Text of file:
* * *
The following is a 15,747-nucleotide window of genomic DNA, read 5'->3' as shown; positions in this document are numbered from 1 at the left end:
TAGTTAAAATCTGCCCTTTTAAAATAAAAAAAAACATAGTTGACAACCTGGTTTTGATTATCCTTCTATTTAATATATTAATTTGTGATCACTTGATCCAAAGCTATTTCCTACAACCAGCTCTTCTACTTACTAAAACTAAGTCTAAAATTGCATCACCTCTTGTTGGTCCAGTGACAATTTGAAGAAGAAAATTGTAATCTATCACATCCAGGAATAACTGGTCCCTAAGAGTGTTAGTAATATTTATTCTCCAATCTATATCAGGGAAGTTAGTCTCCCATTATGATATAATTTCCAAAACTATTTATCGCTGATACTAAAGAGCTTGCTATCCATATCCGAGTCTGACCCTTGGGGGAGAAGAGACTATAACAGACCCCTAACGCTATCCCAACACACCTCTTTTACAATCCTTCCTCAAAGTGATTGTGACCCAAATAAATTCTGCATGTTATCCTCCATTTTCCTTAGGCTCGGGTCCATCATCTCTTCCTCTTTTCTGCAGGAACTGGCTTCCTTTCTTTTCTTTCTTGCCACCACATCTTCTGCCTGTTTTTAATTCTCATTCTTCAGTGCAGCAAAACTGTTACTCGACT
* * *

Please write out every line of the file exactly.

The following is a 15,747-nucleotide window of genomic DNA, read 5'->3' as shown; positions in this document are numbered from 1 at the left end:
TAGTTAAAATCTGCCCTTTTAAAATAAAAAAAAACATAGTTGACAACCTGGTTTTGATTATCCTTCTATTTAATATATTAATTTGTGATCACTTGATCCAAAGCTATTTCCTACAACCAGCTCTTCTACTTACTAAAACTAAGTCTAAAATTGCATCACCTCTTGTTGGTCCAGTGACAATTTGAAGAAGAAAATTGTAATCTATCACATCCAGGAATAACTGGTCCCTAAGAGTGTTAGTAATATTTATTCTCCAATCTATATCAGGGAAGTTAGTCTCCCATTATGATATAATTTCCAAAACTATTTATCGCTGATACTAAAGAGCTTGCTATCCATATCCGAGTCTGACCCTTGGGGGAGAAGAGACTATAACAGACCCCTAACGCTATCCCAACACACCTCTTTTACAATCCTTCCTCAAAGTGATTGTGACCCAAATAAATTCTGCATGTTATCCTCCATTTTCCTTAGGCTCGGGTCCATCATCTCTTCCTCTTTTCTGCAGGAACTGGCTTCCTTTCTTTTCTTTCTTGCCACCACATCTTCTGCCTGTTTTTAATTCTCATTCTTCAGTGCAGCAAAACTGTTACTCGACT